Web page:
By Camilo Smith
By Craig Malisow
By Jeff Balke
By Angelica Leicht
By Jeff Balke
By Sean Pendergast
By Sean Pendergast
By Jeff Balke
SATURDAY, SEPTEMBER 25, CORNER OF STUDEWOOD AND EAST NINTH STREET -- Some two dozen Heights residents march the chain-linked periphery of The Lincoln Man's recently opened used car lot, pumping homemade signs -- "Save Our Studemont!" and "Go Back to North Shepherd!" and "Bad Credit? BIG Problem!" -- into the morning air.
According to an informal poll, most of today's protesters have moved to the neighborhood within the past two years, paying $200,000 and up for reproduction Victorians and settling quickly into neighborhood association memberships, vigilant in defense of the residential charm on which their property values rest.
"Are we going to let these seedy businesses invade our neighborhood and infect our children's quality of life?"
"NO!" comes the unanimous response.
Shermann Bilks, meanwhile, wearing tattered cutoffs, an equally tattered beard and a thrift-store T-shirt that fails to contain the tangled thicket of hair sprouting like crabgrass from his impressive belly, stands off to one side, running color commentary on the proceedings.
"Can you believe these chickenshits? Look at this!" Bilks snorts, fishing a greasy wad of canary-yellow paper from his pocket and thrusting it in a reporter's face. The paper is a flyer urging citizens to join the "SOS" (Save Our Studemont) campaign.
"One drive along North Shepherd," the broadside reads, "blighted with car lot after car lot, is enough to show why the residents of the Heights and the Woodland Heights must unite to protest this lot. Let's stop this one, and throw a wet blanket on others who have no regard for the neighborhood. We have only ourselves to defend the neighborhood."
"Blight my ass," roars Bilks, waving a hand across the vista of the lot, where several Ford trucks and a variety of ten-year-old domestic sedans await a second, or third, chance on the road. "I don't suppose these people ever trade in a car. Noooo, and they wouldn't be caught dead buying a used one. Lease crowd.
"What they're calling blight, man, it's just not right. Hell, I used to live in this neighborhood, over on Rutland, 'bout ten years ago, in the house my dear dead granny built in 1924. She taught me how to tend chickens in the back."
Across the street, a woman with blond hair tied back in a black velvet scrunchy deplanes her shiny black Range Rover and pulls her own sign from the cargo bay. Sighting Bilks, she cuts a wide path around his corner of turf before hoisting her placard in line with the like-minded crowd. It reads "N.I.M.B.Y." in six-inch rub-on lettering.
"These people here, man, they would have run me out on a rail, but I'm telling you that was a nice little neighborhood before everybody started hanging their goddamn porch swings out. These new folks over here have got their butts in such a pucker you can't hardly drive a pickup down the street without fresh crown molding tacked up in the cab."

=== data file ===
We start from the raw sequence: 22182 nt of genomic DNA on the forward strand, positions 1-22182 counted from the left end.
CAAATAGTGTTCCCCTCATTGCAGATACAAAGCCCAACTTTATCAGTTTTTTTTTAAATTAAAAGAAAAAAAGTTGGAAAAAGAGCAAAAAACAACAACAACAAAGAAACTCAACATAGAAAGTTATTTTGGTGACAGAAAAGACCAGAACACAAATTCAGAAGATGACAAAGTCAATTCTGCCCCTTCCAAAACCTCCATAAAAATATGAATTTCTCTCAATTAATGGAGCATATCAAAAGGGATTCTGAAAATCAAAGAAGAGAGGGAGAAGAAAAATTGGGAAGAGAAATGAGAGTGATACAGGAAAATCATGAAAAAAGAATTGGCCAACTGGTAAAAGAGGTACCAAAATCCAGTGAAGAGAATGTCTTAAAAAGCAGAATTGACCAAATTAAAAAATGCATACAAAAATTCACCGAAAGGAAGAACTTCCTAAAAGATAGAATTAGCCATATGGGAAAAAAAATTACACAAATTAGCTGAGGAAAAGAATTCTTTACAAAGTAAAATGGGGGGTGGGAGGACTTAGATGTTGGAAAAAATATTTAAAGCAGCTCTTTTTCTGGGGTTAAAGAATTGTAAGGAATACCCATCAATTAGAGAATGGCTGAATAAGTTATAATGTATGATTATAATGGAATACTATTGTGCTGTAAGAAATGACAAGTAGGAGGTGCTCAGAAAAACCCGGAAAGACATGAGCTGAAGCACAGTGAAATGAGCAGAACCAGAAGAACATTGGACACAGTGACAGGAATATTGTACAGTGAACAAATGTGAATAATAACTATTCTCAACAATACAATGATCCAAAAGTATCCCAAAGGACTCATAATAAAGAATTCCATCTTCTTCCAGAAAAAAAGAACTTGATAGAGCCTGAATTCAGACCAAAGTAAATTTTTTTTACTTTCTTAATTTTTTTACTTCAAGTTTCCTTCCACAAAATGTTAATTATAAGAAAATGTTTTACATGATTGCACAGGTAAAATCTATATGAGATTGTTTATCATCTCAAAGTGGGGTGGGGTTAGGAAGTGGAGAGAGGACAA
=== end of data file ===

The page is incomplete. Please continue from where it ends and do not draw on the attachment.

Bilks nods toward the Range Rover and snorts.
"These chickenshits'll probably drive that poor bastard outta here one way or another," Bilks says, gesturing at the cowering shadow of a man peering out from behind the blinds of the trailer that serves as The Lincoln Man's sales office.
"But if they're gonna keep protesting everything that ain't in the running for yard of the month, then somebody oughta step up for the blight. You ask me, we need more of it, not less."
Bilks pauses and scratches the side of his nose for longer than is strictly necessary, as if mulling an idea that has never quite occurred to him before.
His eyes suddenly light up, and his left hand, still grasping the SOS leaflet, begins to tremble.
"Save our Studemont my ass. We need our own neighborhood association. Someone needs to save our blight!"
Shermann Bilks lives a few blocks off Canal Street about ten minutes east of downtown in a neighborhood shadowed by light and not-so-light industrial plants, stocked with elderly housing in varying states of disrepair and peppered with the sort of small business establishments urban planners euphemistically call "residentially inappropriate."
Bilks's rent is $350 per month. Several days a week, the prevailing breeze puts him downwind of a sewage treatment plant on Waco Street, fragrant with the smell, oddly, of boiling cabbage.
"It's a sulfur compound," Bilks volunteers. "Your nose adapts to it after a while and you don't smell it anymore. That's true."
His house is what Heights realtors advertise brightly as a "tear-down." Its cinder-block piers have settled unevenly over the years into an otherwise hardpack dirt lot, skewing the deteriorating clapboard into wrong angles. What's left of a half-porch strains to support a sagging orange velour couch occupied by two full black plastic trash bags. Apparently unoccupied garage apartments attached to neighboring houses loom and tilt over the tiny backyard, also dirt, in the center of which Bilks has installed a halved 55-gallon drum, open-side up, in a rough furrow. At dusk the coals are already glowing, and a discarded window-size burglar grate laid across the opening waits ready to serve as a grill.